45. Swiss river AARE
The Aar (also called the “Aare” in German) is the longest river entirely in Switzerland. A famous spot along the Aar is the Reichenbach Falls in the center of the country, actually a series of waterfalls near the city of Meiringen. These falls are renowned in the world of literature as it was here that Sherlock Holmes fell to his supposed doom with his nemesis Professor Moriarty (in “The Adventure of the Final Problem”).

53. Cases the joint for, say ABETS
The word “abet” comes into English from the Old French “abeter” meaning “to bait” or “to harass with dogs” (it literally means “to make bite”). This sense of encouraging something bad to happen morphed into our modern usage of “abet” meaning to aid or encourage someone in a crime.

The term “case the joint” is American slang dating back at least to 1915, meaning to examine a location with the intent of robbing it. The origins of the phrase are apparently unknown.

55. Ingrid’s “Casablanca” role ILSA
Ilsa Lund was played by Ingrid Bergman in the 1942 movie “Casablanca”. I love the words of one critic describing the chemistry between Bogart and Bergman in this film: “she paints his face with her eyes”. Wow …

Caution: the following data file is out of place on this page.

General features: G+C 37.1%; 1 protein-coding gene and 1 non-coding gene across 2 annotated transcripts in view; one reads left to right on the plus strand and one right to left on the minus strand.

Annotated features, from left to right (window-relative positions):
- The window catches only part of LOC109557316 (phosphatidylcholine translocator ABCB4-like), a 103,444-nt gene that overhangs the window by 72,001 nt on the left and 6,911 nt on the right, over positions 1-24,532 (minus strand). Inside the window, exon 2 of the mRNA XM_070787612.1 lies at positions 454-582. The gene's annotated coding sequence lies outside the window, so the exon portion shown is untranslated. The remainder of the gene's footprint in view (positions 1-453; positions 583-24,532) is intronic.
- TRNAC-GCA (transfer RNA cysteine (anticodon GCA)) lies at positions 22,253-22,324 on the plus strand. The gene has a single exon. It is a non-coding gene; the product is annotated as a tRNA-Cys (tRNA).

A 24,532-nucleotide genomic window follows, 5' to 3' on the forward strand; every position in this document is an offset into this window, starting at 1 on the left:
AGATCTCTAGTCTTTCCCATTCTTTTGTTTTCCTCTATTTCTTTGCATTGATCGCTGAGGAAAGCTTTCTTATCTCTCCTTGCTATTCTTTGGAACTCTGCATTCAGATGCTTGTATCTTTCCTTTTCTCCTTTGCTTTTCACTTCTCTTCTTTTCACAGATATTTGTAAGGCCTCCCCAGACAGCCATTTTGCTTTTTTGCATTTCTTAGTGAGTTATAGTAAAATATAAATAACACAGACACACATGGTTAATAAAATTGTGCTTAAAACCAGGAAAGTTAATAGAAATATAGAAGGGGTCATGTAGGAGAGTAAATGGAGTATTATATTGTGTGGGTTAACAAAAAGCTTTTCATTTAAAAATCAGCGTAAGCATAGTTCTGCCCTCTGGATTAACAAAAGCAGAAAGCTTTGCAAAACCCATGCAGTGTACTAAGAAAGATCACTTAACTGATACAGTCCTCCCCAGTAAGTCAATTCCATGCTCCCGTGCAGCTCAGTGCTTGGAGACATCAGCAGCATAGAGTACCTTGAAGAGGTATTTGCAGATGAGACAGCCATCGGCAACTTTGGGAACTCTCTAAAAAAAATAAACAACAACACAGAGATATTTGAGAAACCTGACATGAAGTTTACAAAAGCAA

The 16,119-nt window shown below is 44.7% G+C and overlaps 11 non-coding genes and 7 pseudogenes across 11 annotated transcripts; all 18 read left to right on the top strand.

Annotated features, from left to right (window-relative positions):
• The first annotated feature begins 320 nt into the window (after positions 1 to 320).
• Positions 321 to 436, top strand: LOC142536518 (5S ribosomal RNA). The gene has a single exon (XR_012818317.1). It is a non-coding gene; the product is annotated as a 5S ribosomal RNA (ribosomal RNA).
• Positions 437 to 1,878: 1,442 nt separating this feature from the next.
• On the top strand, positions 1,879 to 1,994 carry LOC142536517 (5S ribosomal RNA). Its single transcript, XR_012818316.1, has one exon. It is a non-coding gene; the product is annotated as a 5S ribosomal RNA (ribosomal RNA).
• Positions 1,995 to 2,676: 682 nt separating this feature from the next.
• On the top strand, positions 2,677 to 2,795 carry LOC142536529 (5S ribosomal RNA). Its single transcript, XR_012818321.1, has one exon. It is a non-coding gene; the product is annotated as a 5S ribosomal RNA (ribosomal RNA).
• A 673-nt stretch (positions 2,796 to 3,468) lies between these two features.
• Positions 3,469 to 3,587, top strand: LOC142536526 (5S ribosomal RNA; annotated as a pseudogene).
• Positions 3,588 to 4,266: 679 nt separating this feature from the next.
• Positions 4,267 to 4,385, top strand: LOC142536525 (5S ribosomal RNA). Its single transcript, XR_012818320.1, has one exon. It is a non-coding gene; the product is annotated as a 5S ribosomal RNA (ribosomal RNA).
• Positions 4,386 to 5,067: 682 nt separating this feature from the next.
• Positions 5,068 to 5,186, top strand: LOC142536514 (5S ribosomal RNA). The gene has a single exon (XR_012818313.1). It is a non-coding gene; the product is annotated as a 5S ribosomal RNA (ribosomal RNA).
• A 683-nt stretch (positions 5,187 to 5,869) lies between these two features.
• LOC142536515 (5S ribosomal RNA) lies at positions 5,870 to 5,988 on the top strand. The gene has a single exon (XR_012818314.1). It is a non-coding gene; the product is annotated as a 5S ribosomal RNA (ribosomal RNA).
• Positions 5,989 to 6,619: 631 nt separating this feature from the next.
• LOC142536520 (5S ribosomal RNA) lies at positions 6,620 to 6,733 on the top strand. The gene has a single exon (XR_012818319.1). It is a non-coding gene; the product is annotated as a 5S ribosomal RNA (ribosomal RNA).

59. Fashion initials YSL
Yves Saint-Laurent was a French fashion designer, actually born in Algeria. Saint-Laurent started off working as an assistant to Christian Dior at the age of 17. Dior died just four years later, and as a very young man Saint-Laurent was named head of the House of Dior. However, in 1950 Saint-Laurent was conscripted into the French Army and ended up in a military hospital after suffering a mental breakdown from the hazing inflicted on him by his fellow soldiers. His treatment included electroshock therapy and administration of sedatives and psychoactive drugs. He was released from prison, managed to pull his life back together and started his own fashion house. A remarkable story …

60. Apple computer IMAC
The iMac is a desktop computer platform from Apple introduced in 1998. One of the main features of the iMac is an “all-in-one” design, with the computer console and monitor integrated. The iMac also came in a range of colors, that Apple marketed as “flavors”, such strawberry, blueberry and lime.

62. Record label founded in Detroit … and, when divided into three words, where to find the answers to starred clues? MOTOWN (or “M-O-TOWN”)